Mutants are natural variations resulting from spontaneous genetic changes or the expression of recessive (hidden) genes due to inbreeding. Albinism (pure white), melanism (black) and unusual marking patterns are the commonest mutations. Such mutations occur in domestic cats so why are they less common in big cats? Wild cats displaying these traits may be less likely to survive to pass on the traits. In captivity, humans control which traits are bred, hence the multitude of domestic cat colours and types. In the wild, nature selects against any trait which does not enhance the animal's survival chances.
In the past, the obvious reaction to any unusual big cat was to shoot it for the trophy room. As a result, many interesting mutations may have been wiped out before the genes were passed on. Some colour mutations which would disadvantage a wild big cat are bred in captivity and are not viable in the wild. It is questionable whether these mutants should be perpetuated for the sake of curiosity or aesthetics alone.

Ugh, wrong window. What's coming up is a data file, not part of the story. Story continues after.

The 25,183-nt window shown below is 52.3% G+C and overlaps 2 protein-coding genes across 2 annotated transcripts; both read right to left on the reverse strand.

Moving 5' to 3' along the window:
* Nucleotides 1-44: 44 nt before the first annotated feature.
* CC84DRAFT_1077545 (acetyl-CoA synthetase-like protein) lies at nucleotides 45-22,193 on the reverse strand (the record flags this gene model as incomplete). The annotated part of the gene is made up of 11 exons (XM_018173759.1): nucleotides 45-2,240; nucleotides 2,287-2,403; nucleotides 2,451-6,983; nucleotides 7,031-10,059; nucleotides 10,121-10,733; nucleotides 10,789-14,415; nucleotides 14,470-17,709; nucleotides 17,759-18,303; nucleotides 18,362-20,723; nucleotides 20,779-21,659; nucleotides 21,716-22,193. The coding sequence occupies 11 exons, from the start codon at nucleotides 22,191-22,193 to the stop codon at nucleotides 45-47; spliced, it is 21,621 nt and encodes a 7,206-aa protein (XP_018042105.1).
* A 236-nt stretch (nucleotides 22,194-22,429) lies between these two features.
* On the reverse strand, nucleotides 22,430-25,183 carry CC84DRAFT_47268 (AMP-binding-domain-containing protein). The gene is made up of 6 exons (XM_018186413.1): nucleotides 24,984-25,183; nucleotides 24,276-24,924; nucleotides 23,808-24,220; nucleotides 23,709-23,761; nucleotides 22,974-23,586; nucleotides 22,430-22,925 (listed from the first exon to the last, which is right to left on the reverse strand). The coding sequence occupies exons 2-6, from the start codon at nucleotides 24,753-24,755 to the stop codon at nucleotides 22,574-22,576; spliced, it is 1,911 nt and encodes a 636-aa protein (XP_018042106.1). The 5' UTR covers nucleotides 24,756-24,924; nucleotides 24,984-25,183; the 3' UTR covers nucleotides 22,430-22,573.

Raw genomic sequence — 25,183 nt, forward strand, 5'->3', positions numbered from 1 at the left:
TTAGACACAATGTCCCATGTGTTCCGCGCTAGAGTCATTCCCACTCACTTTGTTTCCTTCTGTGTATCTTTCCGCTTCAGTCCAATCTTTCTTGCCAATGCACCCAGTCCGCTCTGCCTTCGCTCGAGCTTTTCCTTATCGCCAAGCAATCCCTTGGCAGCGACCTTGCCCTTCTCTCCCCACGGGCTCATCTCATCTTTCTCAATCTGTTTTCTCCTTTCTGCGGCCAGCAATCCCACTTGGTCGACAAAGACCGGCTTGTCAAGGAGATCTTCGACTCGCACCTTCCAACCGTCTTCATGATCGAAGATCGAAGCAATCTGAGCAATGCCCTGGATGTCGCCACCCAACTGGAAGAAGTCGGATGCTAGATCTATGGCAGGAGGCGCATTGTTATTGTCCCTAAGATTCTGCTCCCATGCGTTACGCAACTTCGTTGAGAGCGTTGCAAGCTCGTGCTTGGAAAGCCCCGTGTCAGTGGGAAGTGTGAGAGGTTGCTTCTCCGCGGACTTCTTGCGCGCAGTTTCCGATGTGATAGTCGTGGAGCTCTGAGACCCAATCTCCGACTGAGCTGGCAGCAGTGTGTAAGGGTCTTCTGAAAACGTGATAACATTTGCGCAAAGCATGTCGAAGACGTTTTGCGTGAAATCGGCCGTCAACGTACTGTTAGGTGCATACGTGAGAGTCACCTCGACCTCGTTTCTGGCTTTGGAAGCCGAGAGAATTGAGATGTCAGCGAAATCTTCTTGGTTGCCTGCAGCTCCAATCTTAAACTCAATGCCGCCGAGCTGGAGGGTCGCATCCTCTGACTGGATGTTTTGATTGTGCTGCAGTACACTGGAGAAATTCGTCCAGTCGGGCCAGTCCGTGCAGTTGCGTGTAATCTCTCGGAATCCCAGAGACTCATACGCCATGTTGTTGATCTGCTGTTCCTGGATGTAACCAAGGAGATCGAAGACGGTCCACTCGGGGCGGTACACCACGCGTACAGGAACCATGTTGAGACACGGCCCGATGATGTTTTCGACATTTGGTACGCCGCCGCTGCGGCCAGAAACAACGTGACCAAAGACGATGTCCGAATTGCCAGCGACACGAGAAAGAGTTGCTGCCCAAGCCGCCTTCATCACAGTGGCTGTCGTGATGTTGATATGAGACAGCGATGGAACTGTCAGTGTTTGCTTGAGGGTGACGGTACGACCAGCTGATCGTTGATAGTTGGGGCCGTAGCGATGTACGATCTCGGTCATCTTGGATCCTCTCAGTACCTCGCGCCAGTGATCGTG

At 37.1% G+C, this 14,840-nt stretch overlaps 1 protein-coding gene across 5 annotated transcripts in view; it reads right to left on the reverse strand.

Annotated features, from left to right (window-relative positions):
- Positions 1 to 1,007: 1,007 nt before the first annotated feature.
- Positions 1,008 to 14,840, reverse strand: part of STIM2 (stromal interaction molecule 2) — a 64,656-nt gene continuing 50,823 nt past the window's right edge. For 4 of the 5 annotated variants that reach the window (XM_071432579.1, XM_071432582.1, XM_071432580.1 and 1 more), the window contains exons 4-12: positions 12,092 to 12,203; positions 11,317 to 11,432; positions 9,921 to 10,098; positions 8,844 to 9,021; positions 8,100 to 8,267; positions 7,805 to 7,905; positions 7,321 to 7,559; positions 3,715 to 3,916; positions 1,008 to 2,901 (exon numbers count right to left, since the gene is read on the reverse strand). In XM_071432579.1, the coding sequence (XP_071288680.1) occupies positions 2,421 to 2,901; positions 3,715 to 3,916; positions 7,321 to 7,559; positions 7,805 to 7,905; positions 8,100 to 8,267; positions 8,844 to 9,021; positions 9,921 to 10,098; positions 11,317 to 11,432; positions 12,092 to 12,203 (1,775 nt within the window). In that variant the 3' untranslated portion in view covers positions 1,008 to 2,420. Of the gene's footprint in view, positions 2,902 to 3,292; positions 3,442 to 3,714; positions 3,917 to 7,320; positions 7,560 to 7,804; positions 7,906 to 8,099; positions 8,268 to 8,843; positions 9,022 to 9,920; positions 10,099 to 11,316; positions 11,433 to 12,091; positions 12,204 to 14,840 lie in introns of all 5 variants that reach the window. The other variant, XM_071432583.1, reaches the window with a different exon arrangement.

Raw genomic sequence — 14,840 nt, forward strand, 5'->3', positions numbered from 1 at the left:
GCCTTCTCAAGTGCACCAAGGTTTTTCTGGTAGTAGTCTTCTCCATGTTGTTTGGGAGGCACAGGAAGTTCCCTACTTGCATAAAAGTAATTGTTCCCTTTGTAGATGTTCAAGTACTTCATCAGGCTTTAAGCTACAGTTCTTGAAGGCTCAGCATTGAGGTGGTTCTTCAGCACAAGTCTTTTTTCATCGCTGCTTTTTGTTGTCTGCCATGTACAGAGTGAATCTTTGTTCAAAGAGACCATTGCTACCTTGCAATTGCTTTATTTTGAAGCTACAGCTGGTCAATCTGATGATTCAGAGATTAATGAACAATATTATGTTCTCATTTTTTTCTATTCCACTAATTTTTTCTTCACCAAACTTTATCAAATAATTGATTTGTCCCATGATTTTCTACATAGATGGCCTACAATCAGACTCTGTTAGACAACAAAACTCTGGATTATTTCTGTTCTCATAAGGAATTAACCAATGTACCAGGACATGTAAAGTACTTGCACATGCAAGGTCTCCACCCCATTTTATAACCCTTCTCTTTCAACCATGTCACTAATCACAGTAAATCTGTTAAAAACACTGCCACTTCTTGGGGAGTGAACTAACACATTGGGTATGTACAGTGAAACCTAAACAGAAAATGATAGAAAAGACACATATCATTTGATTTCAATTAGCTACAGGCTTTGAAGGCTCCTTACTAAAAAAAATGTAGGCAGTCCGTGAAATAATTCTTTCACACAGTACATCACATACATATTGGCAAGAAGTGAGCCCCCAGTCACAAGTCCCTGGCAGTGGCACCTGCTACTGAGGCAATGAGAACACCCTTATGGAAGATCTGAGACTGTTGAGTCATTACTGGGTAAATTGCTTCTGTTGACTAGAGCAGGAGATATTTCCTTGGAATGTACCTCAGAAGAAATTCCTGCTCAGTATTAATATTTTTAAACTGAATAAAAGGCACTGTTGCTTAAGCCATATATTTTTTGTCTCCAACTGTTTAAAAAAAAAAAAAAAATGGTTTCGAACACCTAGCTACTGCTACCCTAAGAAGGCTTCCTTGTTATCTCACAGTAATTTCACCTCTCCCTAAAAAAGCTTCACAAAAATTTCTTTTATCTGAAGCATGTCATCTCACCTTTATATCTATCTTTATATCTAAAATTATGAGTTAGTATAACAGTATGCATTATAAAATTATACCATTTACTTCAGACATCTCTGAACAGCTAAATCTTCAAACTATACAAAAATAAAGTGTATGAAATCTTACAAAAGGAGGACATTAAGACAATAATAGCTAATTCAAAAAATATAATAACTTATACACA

The black jaguar is a relatively well known mutation. Black jaguars have been reported from Esmeralda, Venezuala and the junction of the Casiquiare and Orinoco rivers, also from south-eastern Brazil and from Paraguay (where Rengger (1830) reported black and chestnut skins). Jaguars also produce a variety of other colour and pattern oddities. The upper picture is Hemmer's pseudo-melanistic jaguar in which the markings have coalesced (merged) to give a blotched appearance. This is called abundism because markings are more abundant than normal. Some pseudo-melanistic jaguars have been reported as being black with tan or buff underparts, chest and throat (like a black-and-tan dog). On rare occasions, the black spots coalesce to produce a jet plack individual.